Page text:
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ACM SIGCHI WWW Human Factors (Open Discussion)


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Boniface Lau <[log in to unmask]>
Reply To:
Sat, 13 Nov 1999 12:55:50 -0500
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Hal Shubin wrote:

> I've told lots of people about Jakob Nielsen's readability guidelines
> ( -- basically, people read
> differently on the Web, so we have to write differently.

I disagree with Nielsen's claim that people do not read on the web. People DO
read on the web. But that doesn't mean they read every web page or they
always read a certain type of pages.

Whether people read a web page depends on their purpose and expectation. When
they want to understand an issue, they read to see the issue unfolds. When
they expect bits and pieces of easily identifiable information, they scan
instead of read.

> I'm content to believe what he says without doing explicit research myself;
> nothing I've seen in testing contradicts it.

What Nielsen said about meaningful headings, organizing items as a list, one
idea per paragraph are true for good writing in general, regardless of
whether it will appear as a web page.

As to highlighting keywords, that applies only when you expect users to scan.
If you expect users to read, then keyword highlight can be annoying,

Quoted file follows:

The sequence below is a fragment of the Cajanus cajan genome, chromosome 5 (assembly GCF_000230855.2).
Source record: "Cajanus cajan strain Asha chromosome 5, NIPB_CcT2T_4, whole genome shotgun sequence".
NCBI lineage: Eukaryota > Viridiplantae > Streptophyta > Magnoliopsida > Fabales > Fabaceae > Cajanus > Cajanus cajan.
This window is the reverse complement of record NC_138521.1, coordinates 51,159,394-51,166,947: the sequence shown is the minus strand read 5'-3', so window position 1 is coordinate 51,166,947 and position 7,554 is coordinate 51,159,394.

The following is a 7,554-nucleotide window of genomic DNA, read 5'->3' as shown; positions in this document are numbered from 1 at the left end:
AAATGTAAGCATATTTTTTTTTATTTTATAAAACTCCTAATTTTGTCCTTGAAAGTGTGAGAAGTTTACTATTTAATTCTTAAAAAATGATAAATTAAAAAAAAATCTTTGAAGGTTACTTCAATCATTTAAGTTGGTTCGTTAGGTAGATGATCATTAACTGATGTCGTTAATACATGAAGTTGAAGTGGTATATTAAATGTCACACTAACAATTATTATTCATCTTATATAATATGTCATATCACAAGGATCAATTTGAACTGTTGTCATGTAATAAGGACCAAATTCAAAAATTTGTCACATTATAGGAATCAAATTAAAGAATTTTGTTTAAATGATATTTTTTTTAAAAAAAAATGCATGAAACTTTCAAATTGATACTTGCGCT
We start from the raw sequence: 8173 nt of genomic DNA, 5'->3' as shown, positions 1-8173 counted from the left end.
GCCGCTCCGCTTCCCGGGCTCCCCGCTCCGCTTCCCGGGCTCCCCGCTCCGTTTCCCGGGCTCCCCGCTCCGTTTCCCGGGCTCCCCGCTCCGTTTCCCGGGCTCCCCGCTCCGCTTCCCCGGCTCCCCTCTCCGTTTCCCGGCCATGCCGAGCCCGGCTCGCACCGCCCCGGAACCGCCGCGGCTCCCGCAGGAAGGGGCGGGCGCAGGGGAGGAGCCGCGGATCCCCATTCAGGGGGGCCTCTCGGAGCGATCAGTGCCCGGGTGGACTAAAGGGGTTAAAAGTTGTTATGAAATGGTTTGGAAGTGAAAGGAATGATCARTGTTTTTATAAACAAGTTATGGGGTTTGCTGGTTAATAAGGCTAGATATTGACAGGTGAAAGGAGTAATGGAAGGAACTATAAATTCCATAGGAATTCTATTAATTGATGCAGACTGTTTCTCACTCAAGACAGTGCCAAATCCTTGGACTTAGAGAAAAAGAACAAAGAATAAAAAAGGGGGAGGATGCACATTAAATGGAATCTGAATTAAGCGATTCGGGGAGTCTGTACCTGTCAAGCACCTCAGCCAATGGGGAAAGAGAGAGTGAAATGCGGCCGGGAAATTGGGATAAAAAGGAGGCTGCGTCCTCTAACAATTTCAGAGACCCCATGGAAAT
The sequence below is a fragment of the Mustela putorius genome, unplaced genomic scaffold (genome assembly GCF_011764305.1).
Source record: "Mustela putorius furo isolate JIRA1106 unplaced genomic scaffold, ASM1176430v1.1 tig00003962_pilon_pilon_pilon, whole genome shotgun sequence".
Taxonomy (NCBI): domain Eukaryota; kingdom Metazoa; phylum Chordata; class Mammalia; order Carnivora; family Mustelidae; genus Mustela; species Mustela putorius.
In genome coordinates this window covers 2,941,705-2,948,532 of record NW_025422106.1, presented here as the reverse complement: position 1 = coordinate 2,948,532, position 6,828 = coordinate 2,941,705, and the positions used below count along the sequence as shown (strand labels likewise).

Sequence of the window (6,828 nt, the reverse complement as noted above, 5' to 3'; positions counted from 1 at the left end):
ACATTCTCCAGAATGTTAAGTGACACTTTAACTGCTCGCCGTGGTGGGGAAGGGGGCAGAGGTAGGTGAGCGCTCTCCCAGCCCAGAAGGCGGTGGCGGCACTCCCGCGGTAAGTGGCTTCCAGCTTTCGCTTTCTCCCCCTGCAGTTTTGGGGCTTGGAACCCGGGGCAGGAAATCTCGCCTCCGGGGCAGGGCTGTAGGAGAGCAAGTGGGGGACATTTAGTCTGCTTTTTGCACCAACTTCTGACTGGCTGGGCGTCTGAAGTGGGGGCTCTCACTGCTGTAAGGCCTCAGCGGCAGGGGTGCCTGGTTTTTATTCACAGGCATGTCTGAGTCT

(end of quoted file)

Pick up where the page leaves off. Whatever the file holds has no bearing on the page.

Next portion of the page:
especially when there are many highlighted keywords. Highlighting keywords is
like using exclamation marks. When there is only one exclamation mark, it
speaks volume. When there are exclamation marks throughout an article, they
lose significance.

Regarding word count, succinct writing style is always the preference
regardless of whether a person is writing for the web. Therefore, I do not
agree with Nielsen's claim that web writing
should have half the word count of traditional writing. A passage that can be
expressed equally well in half the word count is poorly written, regardless
of whether it is on a web.

> But without doing testing myself, I don't have any good examples to show.
> Do you? What sites that you've seen, created or tested offer really good,
> Web-appropriate readability?

Articles in Wall Street Journal Interactive are often well written. The
journal is a paid subscription. But you can get a feel of the writing style
by visiting

Boniface Lau